Walt Disney began producing non-animated features with 1950's Treasure Island. As the story goes, the only reason Disney took this plunge and made the film at all was due to post-war restrictions that wouldn't allow him to bring the majority of the profits his animated features were making in England home anymore. And since that money had to be spent locally, after sitting on it for almost five years, Disney finally decided to use these profits to produce an adventure film in and for England, with RKO eventually giving it a theatrical run Stateside. Liking the box-office results on both sides of the Atlantic, Uncle Walt was soon gearing up for 20,000 Leagues Under the Sea and never looked back. Obviously, aside from the high adventure, historical and fantasy films (Swiss Family Robinson, Davy Crockett: King of the Wild Frontier) a lot of Disney's live-action films were geared for a certain demographic, cannibalistically formulaic, with a gooey moral center, and were seldom great, sometimes north of good, and a lot times nigh inexplicable. For every Bedknobs and Broomsticks there was a Boatniks. And for every Absent-Minded Professor there was an Island at the Top of the World. There were sentient Volkswagens, rogue felines -- both terrestrial and extraterrestrial, precious metal-pooping water fowl, and field-goal kicking mules; they were the type of insipid movies critic Gene Siskel often walked out on (-- but he always was a bit of grump). E'yup. It was strictly Pork and Beans cinema folks; nothing real fancy, sometimes charming, more often quaint, but you were always full when the meal was done and the end credits rolled. And if you were anything like me back then, you always came back for second and third helpings. Which, FINALLY, brings us back to our featured double-feature.

Now, those films were initially released in 1968 and 1967, respectively, but it wasn't uncommon in those days for features to be recycled and thrown back out again, for years and years, where theater owners would snatch them up for weekend matinee bookings and make a killing on concessions, which is where and how I caught up with them, probably around the age of four. Things are fuzzy, and I might have seen them separately, but, as I continually hammered this patch of stubborn neurons, what splintered off were overlapping memories of both. I had actually revisited Blackbeard's Ghost not all that long ago but it had been nearly forty years since I took a look at The Gnome-Mobile -- and the instant depression felt over being able to quantify things in my lifetime in terms of four decades almost brought this whole enterprise to crashing halt. *sigh* BUT! We're here, we're already dirty, so let's keep playing. Honestly, the only thing I recalled from this outing was the creepy opening credits of Blackbeard and bits and pieces of the climax, especially when the ghostly pirate returns to the sea. As for The Gnome-Mobile, the only thing remembered clearly was all the little people jumping around like their britches were on fire and it's hideously infectious theme song; so infectious I can still do the chorus by rote: "Oh, the Gnome-Mobile, the Gnome-Mobile, we're rolling along in the Gnome-Mobile, oh what a wonderful way to feel, when rolling along in the -- eh, urhm..." *ahem* Anyways, about Blackbeard's Ghost...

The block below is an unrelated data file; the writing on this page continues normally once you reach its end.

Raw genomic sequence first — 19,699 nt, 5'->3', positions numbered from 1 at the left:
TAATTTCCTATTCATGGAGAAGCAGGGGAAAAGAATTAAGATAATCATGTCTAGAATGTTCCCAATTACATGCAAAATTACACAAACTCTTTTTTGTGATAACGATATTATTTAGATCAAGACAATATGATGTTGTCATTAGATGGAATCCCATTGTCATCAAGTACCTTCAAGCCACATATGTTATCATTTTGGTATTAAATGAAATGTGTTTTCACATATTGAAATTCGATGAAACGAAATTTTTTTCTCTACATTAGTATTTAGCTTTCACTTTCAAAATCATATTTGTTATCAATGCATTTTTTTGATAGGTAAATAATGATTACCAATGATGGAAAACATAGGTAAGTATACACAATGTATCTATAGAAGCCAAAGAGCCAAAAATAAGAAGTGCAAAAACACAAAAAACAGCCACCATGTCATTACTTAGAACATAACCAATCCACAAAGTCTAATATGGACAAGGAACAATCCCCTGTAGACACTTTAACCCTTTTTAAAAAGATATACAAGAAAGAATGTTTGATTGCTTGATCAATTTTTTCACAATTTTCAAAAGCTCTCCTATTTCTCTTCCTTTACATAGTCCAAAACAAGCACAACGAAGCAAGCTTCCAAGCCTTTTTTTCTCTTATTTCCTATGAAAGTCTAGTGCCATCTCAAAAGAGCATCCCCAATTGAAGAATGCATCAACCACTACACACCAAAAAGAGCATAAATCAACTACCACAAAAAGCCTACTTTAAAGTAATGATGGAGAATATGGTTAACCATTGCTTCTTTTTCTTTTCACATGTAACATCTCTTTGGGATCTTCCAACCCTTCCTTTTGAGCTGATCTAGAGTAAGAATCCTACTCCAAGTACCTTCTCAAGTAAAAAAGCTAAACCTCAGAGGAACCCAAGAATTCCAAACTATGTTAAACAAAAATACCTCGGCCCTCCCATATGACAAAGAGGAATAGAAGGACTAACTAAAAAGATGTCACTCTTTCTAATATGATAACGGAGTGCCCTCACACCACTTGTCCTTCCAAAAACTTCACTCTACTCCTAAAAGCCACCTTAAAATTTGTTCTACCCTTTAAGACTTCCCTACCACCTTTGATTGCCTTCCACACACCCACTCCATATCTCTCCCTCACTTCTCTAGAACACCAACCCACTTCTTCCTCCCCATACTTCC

Before the opening credits roll, superimposed over an ominous, howling wind and an unsettled sea, a scrolling narrative supposes that Edward Teach, the notorious scourge of the Atlantic better known as Blackbeard, didn't die in the waters off Oracoke Island after all back in 1718. And maybe, just maybe, his last wife, Aldeitha, a witch, whom the notorious no-goodnik ratted out (-- cheaper than a divorce, right?), while being burned at the stake, put a curse on Teach, banishing him to an eternity in limbo unless he showed some spark of human goodness. And judging by Blackbeard's notoriously bloody and cutthroat reputation as a privateer, it should come as a surprise to no one that this spark never happened before he died. Thus, an eternity in limbo it is.

Meanwhile, two and a half centuries later, Steve Walker (Jones) has his own set of problems. Recently arrived in the coastal town of Godolphin, Walker is the new men's track coach at the local college, whose team of misfits and boobs couldn't even finish fourth in a three man event. And it's kinda hard to restore the school's faith in the team when the hard-nosed Dean had no faith to begin with. Worse yet, seems his choice of living accommodations has landed him in the middle of a nasty dispute between the Daughters of the Buccaneers, actual descendants of the late pirate's crew, who live in a ramshackle inn built by Blackbeard, himself, and the local gangster, Silky Seymour (Baker, who's trying really, really hard to be Ernie Kovacs), over the land on which it sits. Seems Seymour is set to pounce on the island property so he can move his gambling operations offshore and out of the backroom of his restaurant. And this will happen unless the DotB can raise $40000 in the next few days to fend off foreclosure. Now, this wily band of women, led by the batty Emily Stowecroft (Lancaster), have managed to raise part of the payment, but with Seymour's goons strong-arming and sabotaging all efforts to accrue anymore, alas, it appears they'll never reach their goal in time. With a strong aversion to bullies, a thing for lost causes, and a desire to impress a certain lady professor (Pleshette), who, for reasons that will soon be made clear, thinks he's cracked in the head, Walker steps in to help. But all noble intentions aside, I think it's p'rolly gonna take a good deed of a highest supernatural order to straighten this mess out ... And you all see where I'm going with this, right?